A month after a political power struggle erupted into ethnic violence, South Sudanese continue to flee the fighting that has divided the country.
As dawn breaks, hundreds of new arrivals land in the tiny village of Mingkamen on the banks of the White Nile River.
They are among more than 400,000 South Sudanese who have been displaced by fighting in the country.
In this case, they are running from the rebel-held town of Bor, the scene of fierce battles between the divided military and allied militias.
These boats have just arrived from Jonglei state around the area of Bor. People spent eight hours traveling in the dead of night just to escape the fighting in the area.
Now they're coming here with almost everything they own, including cattle in some cases.
If they have money, they might move on to transition to other places, or they'll stay here until it's safe enough to go home."
Among the new arrivals is the Reverend Daniel Garang - a priest with an assault rifle.
He has just helped guide about 100 people to safety after spending three weeks in hiding, narrowly escaping rebel attacks.
He says he has never fired a shot, and his only prayer is for peace.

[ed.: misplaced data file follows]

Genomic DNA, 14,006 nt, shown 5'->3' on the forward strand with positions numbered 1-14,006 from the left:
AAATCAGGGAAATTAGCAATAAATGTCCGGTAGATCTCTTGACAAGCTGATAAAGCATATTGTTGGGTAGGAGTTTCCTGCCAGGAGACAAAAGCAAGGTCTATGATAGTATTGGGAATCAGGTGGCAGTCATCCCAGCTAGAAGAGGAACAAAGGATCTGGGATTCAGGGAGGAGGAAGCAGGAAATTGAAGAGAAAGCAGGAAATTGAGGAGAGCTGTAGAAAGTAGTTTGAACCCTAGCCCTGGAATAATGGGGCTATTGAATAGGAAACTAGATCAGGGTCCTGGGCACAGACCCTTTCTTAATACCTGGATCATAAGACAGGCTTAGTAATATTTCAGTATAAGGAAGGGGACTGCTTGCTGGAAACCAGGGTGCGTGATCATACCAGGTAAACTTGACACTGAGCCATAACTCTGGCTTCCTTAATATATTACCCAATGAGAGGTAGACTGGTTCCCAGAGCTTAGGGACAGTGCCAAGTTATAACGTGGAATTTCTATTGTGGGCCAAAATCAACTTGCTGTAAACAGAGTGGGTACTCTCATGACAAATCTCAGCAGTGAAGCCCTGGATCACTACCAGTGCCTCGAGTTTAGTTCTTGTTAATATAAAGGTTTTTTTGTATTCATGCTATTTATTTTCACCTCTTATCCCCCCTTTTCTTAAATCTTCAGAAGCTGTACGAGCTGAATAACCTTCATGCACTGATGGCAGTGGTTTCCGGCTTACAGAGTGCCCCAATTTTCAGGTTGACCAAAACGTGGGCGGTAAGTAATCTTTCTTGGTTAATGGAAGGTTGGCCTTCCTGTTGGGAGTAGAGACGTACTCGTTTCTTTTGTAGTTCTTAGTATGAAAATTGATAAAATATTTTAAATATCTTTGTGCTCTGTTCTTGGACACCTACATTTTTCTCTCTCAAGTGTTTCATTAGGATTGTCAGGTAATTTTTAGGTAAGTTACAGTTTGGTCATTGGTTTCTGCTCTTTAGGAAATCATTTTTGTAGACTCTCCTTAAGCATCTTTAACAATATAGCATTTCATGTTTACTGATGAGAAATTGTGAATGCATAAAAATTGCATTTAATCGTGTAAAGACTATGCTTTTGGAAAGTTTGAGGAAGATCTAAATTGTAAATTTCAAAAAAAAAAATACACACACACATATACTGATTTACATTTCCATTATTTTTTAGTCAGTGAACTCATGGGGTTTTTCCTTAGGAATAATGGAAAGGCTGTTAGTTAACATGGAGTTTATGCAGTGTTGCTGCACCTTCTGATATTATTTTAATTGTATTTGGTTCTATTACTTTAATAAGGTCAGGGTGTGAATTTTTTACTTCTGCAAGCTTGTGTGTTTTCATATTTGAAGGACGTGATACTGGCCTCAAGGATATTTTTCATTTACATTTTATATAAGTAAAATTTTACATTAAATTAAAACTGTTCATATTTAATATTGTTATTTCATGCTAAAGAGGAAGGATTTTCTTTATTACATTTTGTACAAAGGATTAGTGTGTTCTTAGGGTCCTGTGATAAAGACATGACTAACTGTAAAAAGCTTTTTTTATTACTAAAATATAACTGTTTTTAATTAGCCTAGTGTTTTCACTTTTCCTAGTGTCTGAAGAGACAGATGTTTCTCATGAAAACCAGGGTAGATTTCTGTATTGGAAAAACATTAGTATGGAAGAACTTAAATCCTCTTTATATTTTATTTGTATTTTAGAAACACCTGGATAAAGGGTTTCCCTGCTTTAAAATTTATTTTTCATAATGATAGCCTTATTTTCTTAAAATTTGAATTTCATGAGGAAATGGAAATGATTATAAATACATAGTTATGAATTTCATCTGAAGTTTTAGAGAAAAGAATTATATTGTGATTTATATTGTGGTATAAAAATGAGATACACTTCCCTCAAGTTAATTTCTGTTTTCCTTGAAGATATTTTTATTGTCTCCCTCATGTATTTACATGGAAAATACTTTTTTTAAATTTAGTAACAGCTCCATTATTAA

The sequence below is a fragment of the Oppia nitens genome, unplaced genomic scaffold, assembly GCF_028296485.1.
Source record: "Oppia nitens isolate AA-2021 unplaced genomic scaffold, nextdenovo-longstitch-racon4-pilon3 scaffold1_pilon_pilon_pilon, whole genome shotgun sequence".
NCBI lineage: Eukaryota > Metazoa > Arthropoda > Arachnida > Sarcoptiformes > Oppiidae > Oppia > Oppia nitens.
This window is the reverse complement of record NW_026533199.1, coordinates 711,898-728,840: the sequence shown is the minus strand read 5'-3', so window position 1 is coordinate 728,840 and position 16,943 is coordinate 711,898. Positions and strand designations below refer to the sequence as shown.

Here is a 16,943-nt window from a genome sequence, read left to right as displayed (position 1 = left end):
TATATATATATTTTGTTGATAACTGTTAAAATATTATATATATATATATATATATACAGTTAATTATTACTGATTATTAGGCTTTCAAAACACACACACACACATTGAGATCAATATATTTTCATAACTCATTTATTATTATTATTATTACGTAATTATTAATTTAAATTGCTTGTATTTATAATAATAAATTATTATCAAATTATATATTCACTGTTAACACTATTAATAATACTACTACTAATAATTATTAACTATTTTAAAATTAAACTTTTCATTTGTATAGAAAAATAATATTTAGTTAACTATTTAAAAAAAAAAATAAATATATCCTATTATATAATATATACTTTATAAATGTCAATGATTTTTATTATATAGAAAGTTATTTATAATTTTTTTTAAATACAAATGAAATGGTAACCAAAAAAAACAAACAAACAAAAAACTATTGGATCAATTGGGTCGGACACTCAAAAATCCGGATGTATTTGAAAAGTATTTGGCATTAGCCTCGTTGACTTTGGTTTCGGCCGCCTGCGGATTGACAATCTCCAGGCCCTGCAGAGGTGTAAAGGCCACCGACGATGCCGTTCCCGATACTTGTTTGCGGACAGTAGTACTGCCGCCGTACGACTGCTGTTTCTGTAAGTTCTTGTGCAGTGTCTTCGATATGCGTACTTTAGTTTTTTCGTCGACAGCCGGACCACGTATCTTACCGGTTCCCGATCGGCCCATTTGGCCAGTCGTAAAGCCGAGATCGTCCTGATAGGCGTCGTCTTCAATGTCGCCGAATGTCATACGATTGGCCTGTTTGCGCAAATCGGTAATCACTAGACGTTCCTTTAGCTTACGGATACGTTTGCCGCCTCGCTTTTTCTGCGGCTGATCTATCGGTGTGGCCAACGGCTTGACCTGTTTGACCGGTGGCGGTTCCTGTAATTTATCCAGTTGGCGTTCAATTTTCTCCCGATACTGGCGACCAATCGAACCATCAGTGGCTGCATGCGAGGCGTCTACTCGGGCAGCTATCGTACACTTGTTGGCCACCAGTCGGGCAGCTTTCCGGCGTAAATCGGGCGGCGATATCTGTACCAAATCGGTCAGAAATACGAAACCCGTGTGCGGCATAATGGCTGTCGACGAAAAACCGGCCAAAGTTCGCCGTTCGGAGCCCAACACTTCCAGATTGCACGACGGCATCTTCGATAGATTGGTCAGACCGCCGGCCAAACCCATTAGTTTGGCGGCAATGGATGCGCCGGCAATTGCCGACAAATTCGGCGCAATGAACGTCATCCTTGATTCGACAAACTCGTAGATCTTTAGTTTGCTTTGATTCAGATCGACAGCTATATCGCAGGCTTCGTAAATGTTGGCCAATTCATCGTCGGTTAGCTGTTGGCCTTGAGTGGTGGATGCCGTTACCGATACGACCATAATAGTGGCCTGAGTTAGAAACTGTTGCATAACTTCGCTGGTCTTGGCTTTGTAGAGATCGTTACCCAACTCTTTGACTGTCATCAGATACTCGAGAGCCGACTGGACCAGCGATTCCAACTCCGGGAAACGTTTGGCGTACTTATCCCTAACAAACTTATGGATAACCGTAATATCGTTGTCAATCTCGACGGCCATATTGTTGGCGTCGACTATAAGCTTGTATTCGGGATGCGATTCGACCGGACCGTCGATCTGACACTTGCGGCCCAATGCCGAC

"Well for me as a priest, to be peaceful is better than to be more violent. So I wish if there is a cease-fire to stop killing the civilians and the innocent people as I came with them now. You can see me as military because I'm military minded, but I'm a civilian," said Garang.
More than 84,000 people have fled across the river from Bor. The cattle just started arriving this week.
A major indication of wealth in South Sudan, the cows could not be left behind.
Those who can afford to have brought them over by the boatful, another sign that people are not expecting to go home any time soon.
Elijah Macnom, a local official from Duk county near Bor, says the people who have been left behind are suffering.
"People will be living in fear, like now, many people are hiding in the bushes, and when they went to the bushes, there's no food there in the bush. These are the challenges that I have witnessed there," said Macnom.
Almost all who have settled here in Mingkamen are Dinka, the tribe of President Salva Kiir.
They are victims of ethnic tensions that have been reignited by the president's fallout with his top rival Riek Machar, a Nuer.
Elizabeth Yar Garang sleeps under this tree with her mother. In the recent violence, she sees echoes of the massacre of Dinka in 1991, that many blamed on Machar when he led another rebel group.
"Why does this man Machar kill people? Old, young, women and children, and now he wants to be a leader. He has done this twice and we cannot forget," she said.
While Dinka have been displaced here, Nuer have been targeted with violence and displaced in other parts of the country including tens of thousands in the capital.
As cease-fire talks drag on, those uprooted by the conflict remain a long way from home.